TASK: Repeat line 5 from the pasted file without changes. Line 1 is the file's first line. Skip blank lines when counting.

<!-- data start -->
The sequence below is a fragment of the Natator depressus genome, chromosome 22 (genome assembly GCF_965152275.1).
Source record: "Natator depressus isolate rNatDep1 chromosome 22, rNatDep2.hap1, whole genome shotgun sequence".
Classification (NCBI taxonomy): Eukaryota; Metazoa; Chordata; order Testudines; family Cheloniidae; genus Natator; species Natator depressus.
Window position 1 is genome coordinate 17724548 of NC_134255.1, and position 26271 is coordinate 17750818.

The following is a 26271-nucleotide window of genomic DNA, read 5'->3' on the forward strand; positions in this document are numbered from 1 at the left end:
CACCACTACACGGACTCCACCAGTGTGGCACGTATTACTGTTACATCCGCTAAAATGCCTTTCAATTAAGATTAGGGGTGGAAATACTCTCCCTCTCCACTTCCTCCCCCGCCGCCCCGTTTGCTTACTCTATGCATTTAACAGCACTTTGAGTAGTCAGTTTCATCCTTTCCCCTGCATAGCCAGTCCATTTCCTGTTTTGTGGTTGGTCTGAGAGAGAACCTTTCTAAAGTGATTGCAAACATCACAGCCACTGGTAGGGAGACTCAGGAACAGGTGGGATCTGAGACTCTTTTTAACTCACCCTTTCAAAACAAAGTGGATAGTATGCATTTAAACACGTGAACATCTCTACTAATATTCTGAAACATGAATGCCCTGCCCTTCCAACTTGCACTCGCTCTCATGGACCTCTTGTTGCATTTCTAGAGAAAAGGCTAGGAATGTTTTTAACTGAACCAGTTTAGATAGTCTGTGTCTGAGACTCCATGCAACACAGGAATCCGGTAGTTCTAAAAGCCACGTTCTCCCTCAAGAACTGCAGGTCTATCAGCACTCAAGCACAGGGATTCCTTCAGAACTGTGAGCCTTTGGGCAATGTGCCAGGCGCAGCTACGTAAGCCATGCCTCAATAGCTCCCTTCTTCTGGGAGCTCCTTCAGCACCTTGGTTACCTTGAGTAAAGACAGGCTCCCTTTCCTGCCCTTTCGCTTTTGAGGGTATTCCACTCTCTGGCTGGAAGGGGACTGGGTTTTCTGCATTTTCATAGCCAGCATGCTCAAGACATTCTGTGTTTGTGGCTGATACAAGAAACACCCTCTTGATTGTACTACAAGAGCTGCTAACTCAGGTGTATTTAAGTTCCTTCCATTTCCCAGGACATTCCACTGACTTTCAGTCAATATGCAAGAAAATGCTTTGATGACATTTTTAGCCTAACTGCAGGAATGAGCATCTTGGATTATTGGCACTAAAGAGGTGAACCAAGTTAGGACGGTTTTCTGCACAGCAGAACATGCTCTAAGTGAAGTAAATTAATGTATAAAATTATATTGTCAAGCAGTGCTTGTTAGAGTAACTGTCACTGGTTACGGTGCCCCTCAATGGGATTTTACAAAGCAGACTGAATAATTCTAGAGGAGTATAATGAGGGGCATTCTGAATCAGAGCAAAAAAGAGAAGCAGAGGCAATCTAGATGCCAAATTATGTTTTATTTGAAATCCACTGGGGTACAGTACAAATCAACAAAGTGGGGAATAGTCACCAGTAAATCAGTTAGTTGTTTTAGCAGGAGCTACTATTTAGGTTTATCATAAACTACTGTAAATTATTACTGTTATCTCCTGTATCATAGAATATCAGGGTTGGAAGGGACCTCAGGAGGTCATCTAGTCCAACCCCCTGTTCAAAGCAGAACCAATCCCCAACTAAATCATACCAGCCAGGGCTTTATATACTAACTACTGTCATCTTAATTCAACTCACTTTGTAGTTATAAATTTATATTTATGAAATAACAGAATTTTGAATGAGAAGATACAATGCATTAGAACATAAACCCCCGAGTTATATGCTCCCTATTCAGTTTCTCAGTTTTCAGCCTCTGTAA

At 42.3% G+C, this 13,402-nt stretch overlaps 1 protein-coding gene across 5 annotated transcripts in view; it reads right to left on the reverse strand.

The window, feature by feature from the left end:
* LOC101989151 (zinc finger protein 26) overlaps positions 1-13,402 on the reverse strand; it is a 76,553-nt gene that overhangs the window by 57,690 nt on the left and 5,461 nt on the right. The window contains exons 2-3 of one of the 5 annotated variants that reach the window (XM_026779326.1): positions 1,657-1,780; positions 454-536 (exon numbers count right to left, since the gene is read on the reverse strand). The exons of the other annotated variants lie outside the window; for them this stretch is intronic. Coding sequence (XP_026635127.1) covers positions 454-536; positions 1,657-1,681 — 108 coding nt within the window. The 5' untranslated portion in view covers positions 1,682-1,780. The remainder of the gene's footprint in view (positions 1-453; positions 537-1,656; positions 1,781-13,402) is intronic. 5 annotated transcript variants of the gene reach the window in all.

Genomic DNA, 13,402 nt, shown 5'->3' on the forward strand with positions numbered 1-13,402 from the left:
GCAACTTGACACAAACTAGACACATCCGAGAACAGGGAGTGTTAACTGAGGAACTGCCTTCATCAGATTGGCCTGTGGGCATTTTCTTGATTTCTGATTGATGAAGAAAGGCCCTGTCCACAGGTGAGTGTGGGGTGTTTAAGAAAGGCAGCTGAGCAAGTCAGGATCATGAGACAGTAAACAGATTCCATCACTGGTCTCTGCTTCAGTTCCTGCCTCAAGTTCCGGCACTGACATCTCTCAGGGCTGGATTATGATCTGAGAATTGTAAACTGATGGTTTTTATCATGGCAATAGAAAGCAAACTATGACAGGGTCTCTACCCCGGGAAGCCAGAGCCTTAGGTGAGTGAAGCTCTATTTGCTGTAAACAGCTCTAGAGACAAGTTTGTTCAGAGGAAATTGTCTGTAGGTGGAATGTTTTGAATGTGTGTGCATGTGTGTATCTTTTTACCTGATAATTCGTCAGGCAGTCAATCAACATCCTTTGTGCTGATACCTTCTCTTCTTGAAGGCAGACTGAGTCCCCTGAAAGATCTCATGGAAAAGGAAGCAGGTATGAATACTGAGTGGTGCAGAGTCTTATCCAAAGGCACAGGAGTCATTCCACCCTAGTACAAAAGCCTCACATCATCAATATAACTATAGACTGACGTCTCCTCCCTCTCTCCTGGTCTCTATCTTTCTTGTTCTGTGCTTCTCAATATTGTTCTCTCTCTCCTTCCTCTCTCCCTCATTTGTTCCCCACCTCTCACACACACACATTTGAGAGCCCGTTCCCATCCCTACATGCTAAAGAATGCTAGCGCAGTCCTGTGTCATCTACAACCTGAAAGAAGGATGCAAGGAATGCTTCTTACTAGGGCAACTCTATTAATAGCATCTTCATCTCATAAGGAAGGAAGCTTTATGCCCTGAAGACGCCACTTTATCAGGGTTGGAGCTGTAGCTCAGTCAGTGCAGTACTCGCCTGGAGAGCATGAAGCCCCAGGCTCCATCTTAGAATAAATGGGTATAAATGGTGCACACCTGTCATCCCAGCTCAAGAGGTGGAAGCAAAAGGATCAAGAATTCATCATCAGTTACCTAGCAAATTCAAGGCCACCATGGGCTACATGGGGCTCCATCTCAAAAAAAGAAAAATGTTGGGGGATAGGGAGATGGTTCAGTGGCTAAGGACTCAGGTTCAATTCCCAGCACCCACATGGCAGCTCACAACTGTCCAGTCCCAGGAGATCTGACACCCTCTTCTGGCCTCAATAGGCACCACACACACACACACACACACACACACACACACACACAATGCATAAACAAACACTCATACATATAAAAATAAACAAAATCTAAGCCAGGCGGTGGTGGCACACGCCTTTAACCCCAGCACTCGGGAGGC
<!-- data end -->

The following is a 26271-nucleotide window of genomic DNA, read 5'->3' on the forward strand; positions in this document are numbered from 1 at the left end: